Two other best practices turned out to influence the XAML experience of my custom components, even though I didn’t quite find out why, and I expect this behaviour to change with version 4.0… Well, the problem was that the VS 2008 XAML editor didn’t recognize collection types properly, and that its Intellisense function would suggest every available element, not only the one which are allowed in the collection.

In order to fix that, I did the following:

    Using the ContentProperty Attribute

    XAML elements can have one or many content elements. A content element is something like the “natural” or most important child element of its parent. It is special because you can set it in XAML without mentioning the name of the property which references it. However, in order to create an object structure, the XAML parser needs to know the property name. Therefore, you can set the name of the property which holds the child element by adding the System.Windows.Markup.ContentProperty(“MyChild”) attribute to the class declaration, where “MyChild” would be the name of the property which holds the child.

    If the property is of an collection type, the element can contain multiple child elements, and they will all be added to the collection which the property holds.

    Collections for XAML

    If you set up your project like I explained in the first section, all you have to do is to derive a collection class from List(Of T) or ObservableCollection(Of T), where T is your item type.

    Public Class XamlCollection
        Inherits List(Of XamlCollectionItem)

    End Class

    Public Class XamlCollectionItem

        Private _IntegerValue As Integer
        Public Property IntegerValue() As Integer
            Get
                Return _IntegerValue
            End Get
            Set(ByVal value As Integer)
                _IntegerValue = value
            End Set
        End Property

    End Class

    If you do it this way, the XAML will display and compile without problems, and Intellisense will offer you only the available classes of the correct type. Normally, since we are talking about configuring components through XAML, the collection is not expected to change during run time, so it would be enough to use List(Of T).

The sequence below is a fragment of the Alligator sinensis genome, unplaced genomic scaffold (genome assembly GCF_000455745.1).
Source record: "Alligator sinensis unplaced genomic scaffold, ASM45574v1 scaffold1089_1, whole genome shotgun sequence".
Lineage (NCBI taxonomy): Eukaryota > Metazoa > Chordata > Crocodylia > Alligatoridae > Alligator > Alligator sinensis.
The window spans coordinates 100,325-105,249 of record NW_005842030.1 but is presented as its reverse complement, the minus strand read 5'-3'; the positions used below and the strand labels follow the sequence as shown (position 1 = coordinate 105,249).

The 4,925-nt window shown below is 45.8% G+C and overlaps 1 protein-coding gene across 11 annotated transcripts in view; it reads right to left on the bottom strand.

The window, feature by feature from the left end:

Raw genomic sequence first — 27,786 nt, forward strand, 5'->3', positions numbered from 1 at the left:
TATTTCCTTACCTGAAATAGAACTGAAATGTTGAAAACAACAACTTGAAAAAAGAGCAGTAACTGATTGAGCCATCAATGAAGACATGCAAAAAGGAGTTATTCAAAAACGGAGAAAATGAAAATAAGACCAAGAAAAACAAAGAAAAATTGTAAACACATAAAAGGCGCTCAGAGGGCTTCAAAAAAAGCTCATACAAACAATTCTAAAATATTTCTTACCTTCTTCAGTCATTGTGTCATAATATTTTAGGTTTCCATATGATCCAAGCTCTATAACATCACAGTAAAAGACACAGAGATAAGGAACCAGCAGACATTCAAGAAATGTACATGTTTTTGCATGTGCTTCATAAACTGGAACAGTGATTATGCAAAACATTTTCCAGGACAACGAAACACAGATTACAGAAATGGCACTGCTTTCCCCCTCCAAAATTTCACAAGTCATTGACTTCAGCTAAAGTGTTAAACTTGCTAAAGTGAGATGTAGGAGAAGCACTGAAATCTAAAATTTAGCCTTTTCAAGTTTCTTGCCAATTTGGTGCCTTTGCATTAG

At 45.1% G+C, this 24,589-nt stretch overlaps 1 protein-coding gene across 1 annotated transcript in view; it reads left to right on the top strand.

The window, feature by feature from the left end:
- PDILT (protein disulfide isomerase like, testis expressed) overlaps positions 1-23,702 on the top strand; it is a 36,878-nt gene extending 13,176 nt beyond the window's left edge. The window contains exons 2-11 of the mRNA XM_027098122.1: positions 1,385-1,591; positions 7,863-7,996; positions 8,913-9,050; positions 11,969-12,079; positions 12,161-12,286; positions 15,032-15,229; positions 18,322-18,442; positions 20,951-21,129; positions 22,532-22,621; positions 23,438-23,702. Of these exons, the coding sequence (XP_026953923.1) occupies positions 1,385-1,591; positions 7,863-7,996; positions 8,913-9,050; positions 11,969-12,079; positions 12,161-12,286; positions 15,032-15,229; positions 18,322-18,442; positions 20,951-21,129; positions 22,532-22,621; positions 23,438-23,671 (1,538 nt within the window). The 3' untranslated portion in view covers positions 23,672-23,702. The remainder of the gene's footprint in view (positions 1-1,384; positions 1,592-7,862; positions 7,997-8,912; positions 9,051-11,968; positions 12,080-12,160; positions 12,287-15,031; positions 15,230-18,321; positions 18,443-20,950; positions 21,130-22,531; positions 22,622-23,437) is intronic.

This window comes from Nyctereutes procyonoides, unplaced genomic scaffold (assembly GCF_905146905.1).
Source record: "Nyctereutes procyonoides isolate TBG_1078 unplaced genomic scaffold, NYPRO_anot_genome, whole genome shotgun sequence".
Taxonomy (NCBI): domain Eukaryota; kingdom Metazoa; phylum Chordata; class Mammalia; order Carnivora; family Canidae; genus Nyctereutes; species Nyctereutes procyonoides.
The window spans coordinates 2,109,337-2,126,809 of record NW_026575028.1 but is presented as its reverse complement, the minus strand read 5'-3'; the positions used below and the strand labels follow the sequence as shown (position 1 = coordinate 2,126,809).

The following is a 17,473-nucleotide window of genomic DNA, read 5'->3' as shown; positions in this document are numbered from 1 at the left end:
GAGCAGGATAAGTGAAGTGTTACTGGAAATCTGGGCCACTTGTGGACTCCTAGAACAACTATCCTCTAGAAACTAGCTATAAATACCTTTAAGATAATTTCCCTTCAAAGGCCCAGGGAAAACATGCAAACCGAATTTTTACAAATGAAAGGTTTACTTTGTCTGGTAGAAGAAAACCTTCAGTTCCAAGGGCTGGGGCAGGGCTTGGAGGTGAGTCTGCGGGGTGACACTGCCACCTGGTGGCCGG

If you want to use a collection type as the content for an element, you’d have to do the following further steps:

    • Create a read-only property which holds an instance of the collection type.
    • Initialize it with an empty collection in the elements constructor.
    • Set the ContentProperty attribute to the property’s name.
    <System.Windows.Markup.ContentProperty("Children")> _
    Public Class XamlCollectionParent
        Private _Children As New XamlCollection
        Public ReadOnly Property Children() As XamlCollection
            Get
                Return _Children
            End Get
        End Property
    End Class

    Referring to Objects by Name I: Keyed Collections

    Sometimes you want to refer to be able to refer to specific children of an element. The best way to make sure that you get the correct child is to name the children and to refer to them by name. In XAML, you would do this in a binding’s property path, like this: {Binding Path=MyParentElement.Children[ChildName]}

    In order to be able to do that, you’d derive the collection class from KeyedCollection(Of T). Then you’d have to override the GetKeyForItem function, which is supposed to create a unique string key from an item of type T.

    Public Class XamlDictionary
        Inherits System.Collections.ObjectModel.KeyedCollection(Of String, XamlDictionaryItem)

        Protected Overrides Function GetKeyForItem(ByVal item As XamlDictionaryItem) As String
            Return item.Key
        End Function
    End Class

    Public Class XamlDictionaryItem
        Private _Key As String
        Public Property Key() As String
            Get
                Return _Key
            End Get
            Set(ByVal value As String)
                _Key = value
            End Set
        End Property

        Private _IntegerValue As Integer
        Public Property IntegerValue() As Integer
            Get
                Return _IntegerValue
            End Get
            Set(ByVal value As Integer)
                _IntegerValue = value
            End Set
        End Property
    End Class

    You may ask why I don’t use Dictionary(Of TKey, TValue). Well, it seems that XAML’s support for dictionaries is very much geared towards the special needs of ResourceDictionaries, and I believe it is not intended to be used generally. However, KeyedCollection offers you the additional benefit that you can simply iterate over the items and don’t have to worry about mapping Key / Value pairs, since the keys are taken directly from the items.

    Referring to Objects by Name II: NameScopes

    A NameScope in WPF is what makes element names in a page unique and allows to reference elements by name using their x:Name attribute. If you have a tree structure of elements, but need to reference single elements by name also, a NameScope is the thing to use.

    A Namescope is defined through a root element XAML. All descendants of this element which have an x:Name attribute will automatically be registered to the Namescope. In order for this to work, you have to do the following:

    • The class which is the root element has to implement the System.Windows.Markup.INameScope interface. Internally, the implementation can be based on the NameScope class, which comes with the WPF framework.